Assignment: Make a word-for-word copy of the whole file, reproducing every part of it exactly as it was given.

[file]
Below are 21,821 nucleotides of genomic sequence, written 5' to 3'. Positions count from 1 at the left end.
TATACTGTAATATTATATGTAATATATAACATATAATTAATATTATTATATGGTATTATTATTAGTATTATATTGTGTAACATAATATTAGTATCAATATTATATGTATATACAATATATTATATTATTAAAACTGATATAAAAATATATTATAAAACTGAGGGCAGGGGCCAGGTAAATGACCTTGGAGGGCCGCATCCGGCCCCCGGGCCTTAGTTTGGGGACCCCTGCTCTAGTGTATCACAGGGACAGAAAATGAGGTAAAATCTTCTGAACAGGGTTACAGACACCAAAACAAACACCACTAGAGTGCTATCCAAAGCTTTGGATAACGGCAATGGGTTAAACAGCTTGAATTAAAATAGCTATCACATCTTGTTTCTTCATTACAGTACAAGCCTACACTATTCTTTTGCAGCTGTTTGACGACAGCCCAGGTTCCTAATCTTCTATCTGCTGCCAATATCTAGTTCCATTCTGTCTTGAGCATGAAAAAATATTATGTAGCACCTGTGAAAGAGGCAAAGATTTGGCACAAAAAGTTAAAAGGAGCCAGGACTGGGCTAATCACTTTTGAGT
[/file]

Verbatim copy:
Below are 21,821 nucleotides of genomic sequence, written 5' to 3'. Positions count from 1 at the left end.
TATACTGTAATATTATATGTAATATATAACATATAATTAATATTATTATATGGTATTATTATTAGTATTATATTGTGTAACATAATATTAGTATCAATATTATATGTATATACAATATATTATATTATTAAAACTGATATAAAAATATATTATAAAACTGAGGGCAGGGGCCAGGTAAATGACCTTGGAGGGCCGCATCCGGCCCCCGGGCCTTAGTTTGGGGACCCCTGCTCTAGTGTATCACAGGGACAGAAAATGAGGTAAAATCTTCTGAACAGGGTTACAGACACCAAAACAAACACCACTAGAGTGCTATCCAAAGCTTTGGATAACGGCAATGGGTTAAACAGCTTGAATTAAAATAGCTATCACATCTTGTTTCTTCATTACAGTACAAGCCTACACTATTCTTTTGCAGCTGTTTGACGACAGCCCAGGTTCCTAATCTTCTATCTGCTGCCAATATCTAGTTCCATTCTGTCTTGAGCATGAAAAAATATTATGTAGCACCTGTGAAAGAGGCAAAGATTTGGCACAAAAAGTTAAAAGGAGCCAGGACTGGGCTAATCACTTTTGAGT